Get 20M+ Full-Text Papers For Less Than $1.50/day. Start a 14-Day Trial for You or Your Team.

Learn More →

Editorial

Editorial In the quarter century since the fall of communist governments across Central, East- ern, and Southeastern Europe, scholars have used increased access to archival sources and the fresh perspective created by time to begin to re-evaluate the Cold War, the “all-encompassing struggle for global power and infl uence between the United States, the Soviet Union, and their respective allies.” Yet, much of this new research remains centered on traditional topics like decision making amongst political elites, diplomacy, and espionage. Scholars are only beginning to explore the various and complex ways in which gender played a role in the Cold War confl ict, in terms of representation and language, as having shaped foreign policy, or as a core fi eld in which the two sides competed, each advocating its way of life, including its gender system, as superior and in women’s real interest. The Soviet Union, having given women full economic, political, and legal rights, at least until the 1970s claimed to have solved the “woman question”; in 1963, Soviet leader Nikita Khrushchev proudly stated in a message to an international congress of women held in Moscow that women were full-fl edged mem- bers of Soviet society. The United States, http://www.deepdyve.com/assets/images/DeepDyve-Logo-lg.png Aspasia Berghahn Books

Editorial

Aspasia , Volume 8 (1): 3 – Mar 1, 2014

Loading next page...
 
/lp/berghahn-books/editorial-CI9AdrFbSZ

References

References for this paper are not available at this time. We will be adding them shortly, thank you for your patience.

Publisher
Berghahn Books
Copyright
© 2022 Berghahn Books
ISSN
1933-2882
eISSN
1933-2890
DOI
10.3167/asp.2014.080101
Publisher site
See Article on Publisher Site

Abstract

In the quarter century since the fall of communist governments across Central, East- ern, and Southeastern Europe, scholars have used increased access to archival sources and the fresh perspective created by time to begin to re-evaluate the Cold War, the “all-encompassing struggle for global power and infl uence between the United States, the Soviet Union, and their respective allies.” Yet, much of this new research remains centered on traditional topics like decision making amongst political elites, diplomacy, and espionage. Scholars are only beginning to explore the various and complex ways in which gender played a role in the Cold War confl ict, in terms of representation and language, as having shaped foreign policy, or as a core fi eld in which the two sides competed, each advocating its way of life, including its gender system, as superior and in women’s real interest. The Soviet Union, having given women full economic, political, and legal rights, at least until the 1970s claimed to have solved the “woman question”; in 1963, Soviet leader Nikita Khrushchev proudly stated in a message to an international congress of women held in Moscow that women were full-fl edged mem- bers of Soviet society. The United States,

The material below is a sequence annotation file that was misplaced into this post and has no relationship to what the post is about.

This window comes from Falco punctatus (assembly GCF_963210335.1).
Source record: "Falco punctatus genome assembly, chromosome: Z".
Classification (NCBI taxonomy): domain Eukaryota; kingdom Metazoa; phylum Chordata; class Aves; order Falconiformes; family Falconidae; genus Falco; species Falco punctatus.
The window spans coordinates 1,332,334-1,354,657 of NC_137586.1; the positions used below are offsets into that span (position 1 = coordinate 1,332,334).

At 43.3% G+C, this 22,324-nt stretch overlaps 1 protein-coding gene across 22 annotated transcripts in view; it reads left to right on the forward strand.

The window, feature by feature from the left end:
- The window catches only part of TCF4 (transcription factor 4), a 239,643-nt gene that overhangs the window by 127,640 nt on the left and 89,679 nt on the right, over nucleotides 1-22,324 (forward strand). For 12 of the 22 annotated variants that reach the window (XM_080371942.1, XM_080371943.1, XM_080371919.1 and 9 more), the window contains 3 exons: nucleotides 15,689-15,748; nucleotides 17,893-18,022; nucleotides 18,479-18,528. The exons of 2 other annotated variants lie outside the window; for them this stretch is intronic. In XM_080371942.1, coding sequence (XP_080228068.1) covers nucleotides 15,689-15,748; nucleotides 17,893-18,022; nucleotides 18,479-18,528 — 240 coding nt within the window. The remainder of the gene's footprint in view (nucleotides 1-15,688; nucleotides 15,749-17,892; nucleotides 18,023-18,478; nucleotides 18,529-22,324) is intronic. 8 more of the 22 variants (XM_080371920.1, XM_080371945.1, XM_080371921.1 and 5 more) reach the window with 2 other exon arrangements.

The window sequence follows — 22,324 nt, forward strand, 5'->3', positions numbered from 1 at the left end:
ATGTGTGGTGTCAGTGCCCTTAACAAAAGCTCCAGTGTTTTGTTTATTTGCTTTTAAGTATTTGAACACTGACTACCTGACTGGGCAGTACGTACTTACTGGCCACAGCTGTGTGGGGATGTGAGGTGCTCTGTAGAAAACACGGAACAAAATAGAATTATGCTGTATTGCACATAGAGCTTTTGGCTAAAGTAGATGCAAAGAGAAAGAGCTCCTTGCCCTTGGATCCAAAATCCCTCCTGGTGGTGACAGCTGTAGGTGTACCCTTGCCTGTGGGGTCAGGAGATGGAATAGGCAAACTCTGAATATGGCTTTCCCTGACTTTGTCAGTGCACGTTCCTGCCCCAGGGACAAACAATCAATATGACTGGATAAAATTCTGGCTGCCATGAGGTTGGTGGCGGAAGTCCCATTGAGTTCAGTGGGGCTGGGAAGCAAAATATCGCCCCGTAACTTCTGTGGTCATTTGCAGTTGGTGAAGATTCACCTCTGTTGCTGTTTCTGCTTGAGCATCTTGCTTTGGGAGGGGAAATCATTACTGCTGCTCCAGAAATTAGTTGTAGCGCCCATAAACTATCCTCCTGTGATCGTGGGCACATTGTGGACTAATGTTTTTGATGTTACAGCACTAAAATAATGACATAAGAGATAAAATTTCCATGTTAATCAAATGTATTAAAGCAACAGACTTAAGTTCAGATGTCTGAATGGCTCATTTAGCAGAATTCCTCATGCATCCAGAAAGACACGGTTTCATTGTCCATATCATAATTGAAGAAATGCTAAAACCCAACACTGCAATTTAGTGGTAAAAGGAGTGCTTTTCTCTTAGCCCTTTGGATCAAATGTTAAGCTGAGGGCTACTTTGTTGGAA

Journal

AspasiaBerghahn Books

Published: Mar 1, 2014

There are no references for this article.